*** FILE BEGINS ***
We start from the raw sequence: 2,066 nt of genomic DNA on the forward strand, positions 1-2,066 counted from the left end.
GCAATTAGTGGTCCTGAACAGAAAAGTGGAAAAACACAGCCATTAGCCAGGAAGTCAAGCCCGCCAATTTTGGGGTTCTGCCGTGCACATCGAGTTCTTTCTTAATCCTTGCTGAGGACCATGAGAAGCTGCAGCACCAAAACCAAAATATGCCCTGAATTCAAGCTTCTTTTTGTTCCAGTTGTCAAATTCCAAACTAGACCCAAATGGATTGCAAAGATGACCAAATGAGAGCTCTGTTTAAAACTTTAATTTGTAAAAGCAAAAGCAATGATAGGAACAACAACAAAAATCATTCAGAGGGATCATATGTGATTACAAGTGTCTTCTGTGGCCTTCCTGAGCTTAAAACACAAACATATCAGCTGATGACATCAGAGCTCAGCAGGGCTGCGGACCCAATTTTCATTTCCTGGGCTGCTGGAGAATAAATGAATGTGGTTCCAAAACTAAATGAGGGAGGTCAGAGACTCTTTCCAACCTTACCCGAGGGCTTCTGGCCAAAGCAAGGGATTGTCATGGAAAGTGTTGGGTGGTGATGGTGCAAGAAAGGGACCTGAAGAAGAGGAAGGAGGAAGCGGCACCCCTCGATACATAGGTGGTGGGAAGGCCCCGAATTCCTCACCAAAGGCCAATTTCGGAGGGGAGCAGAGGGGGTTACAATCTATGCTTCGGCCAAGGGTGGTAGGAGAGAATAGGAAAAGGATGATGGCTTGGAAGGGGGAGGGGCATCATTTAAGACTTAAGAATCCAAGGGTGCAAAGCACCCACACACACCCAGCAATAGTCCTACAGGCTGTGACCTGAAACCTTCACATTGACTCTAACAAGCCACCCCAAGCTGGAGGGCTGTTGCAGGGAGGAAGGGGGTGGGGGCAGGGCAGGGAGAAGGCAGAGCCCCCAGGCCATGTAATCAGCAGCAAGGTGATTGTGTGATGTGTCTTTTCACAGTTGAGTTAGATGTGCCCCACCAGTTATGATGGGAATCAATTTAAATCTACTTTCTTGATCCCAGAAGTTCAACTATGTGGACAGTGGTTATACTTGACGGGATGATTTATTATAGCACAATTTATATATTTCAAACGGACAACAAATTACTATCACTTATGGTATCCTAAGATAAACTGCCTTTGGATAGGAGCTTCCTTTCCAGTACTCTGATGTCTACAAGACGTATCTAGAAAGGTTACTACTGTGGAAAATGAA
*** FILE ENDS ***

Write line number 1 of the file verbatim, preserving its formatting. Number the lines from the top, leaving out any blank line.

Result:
We start from the raw sequence: 2,066 nt of genomic DNA on the forward strand, positions 1-2,066 counted from the left end.